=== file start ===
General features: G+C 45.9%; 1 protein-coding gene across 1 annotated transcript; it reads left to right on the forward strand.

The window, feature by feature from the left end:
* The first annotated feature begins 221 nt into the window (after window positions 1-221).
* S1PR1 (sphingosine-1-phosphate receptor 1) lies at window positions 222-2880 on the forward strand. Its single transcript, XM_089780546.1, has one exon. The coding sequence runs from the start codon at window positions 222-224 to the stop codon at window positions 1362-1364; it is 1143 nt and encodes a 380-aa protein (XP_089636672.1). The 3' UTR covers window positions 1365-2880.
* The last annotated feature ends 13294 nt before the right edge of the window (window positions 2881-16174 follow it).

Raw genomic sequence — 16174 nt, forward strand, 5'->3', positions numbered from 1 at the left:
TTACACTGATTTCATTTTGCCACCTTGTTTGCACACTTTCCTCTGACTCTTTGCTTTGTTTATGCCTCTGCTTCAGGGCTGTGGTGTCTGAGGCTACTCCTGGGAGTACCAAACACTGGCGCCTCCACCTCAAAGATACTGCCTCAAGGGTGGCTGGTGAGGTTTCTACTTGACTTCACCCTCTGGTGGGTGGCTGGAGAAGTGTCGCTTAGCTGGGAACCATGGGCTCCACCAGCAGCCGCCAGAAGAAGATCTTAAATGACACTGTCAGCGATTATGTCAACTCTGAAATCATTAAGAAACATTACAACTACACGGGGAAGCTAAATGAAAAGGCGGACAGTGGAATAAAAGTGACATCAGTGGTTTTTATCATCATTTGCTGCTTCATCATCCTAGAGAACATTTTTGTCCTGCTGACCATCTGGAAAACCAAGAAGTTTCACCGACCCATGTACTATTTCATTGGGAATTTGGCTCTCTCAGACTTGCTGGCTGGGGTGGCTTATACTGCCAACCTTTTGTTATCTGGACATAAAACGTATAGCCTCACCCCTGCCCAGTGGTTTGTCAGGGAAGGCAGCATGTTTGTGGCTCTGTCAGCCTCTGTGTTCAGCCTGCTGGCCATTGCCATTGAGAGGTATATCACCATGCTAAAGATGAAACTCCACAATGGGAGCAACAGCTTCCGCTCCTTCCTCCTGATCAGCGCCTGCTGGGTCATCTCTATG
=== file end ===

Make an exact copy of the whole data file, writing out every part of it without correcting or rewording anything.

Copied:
General features: G+C 45.9%; 1 protein-coding gene across 1 annotated transcript; it reads left to right on the forward strand.

The window, feature by feature from the left end:
* The first annotated feature begins 221 nt into the window (after window positions 1-221).
* S1PR1 (sphingosine-1-phosphate receptor 1) lies at window positions 222-2880 on the forward strand. Its single transcript, XM_089780546.1, has one exon. The coding sequence runs from the start codon at window positions 222-224 to the stop codon at window positions 1362-1364; it is 1143 nt and encodes a 380-aa protein (XP_089636672.1). The 3' UTR covers window positions 1365-2880.
* The last annotated feature ends 13294 nt before the right edge of the window (window positions 2881-16174 follow it).

Raw genomic sequence — 16174 nt, forward strand, 5'->3', positions numbered from 1 at the left:
TTACACTGATTTCATTTTGCCACCTTGTTTGCACACTTTCCTCTGACTCTTTGCTTTGTTTATGCCTCTGCTTCAGGGCTGTGGTGTCTGAGGCTACTCCTGGGAGTACCAAACACTGGCGCCTCCACCTCAAAGATACTGCCTCAAGGGTGGCTGGTGAGGTTTCTACTTGACTTCACCCTCTGGTGGGTGGCTGGAGAAGTGTCGCTTAGCTGGGAACCATGGGCTCCACCAGCAGCCGCCAGAAGAAGATCTTAAATGACACTGTCAGCGATTATGTCAACTCTGAAATCATTAAGAAACATTACAACTACACGGGGAAGCTAAATGAAAAGGCGGACAGTGGAATAAAAGTGACATCAGTGGTTTTTATCATCATTTGCTGCTTCATCATCCTAGAGAACATTTTTGTCCTGCTGACCATCTGGAAAACCAAGAAGTTTCACCGACCCATGTACTATTTCATTGGGAATTTGGCTCTCTCAGACTTGCTGGCTGGGGTGGCTTATACTGCCAACCTTTTGTTATCTGGACATAAAACGTATAGCCTCACCCCTGCCCAGTGGTTTGTCAGGGAAGGCAGCATGTTTGTGGCTCTGTCAGCCTCTGTGTTCAGCCTGCTGGCCATTGCCATTGAGAGGTATATCACCATGCTAAAGATGAAACTCCACAATGGGAGCAACAGCTTCCGCTCCTTCCTCCTGATCAGCGCCTGCTGGGTCATCTCTATG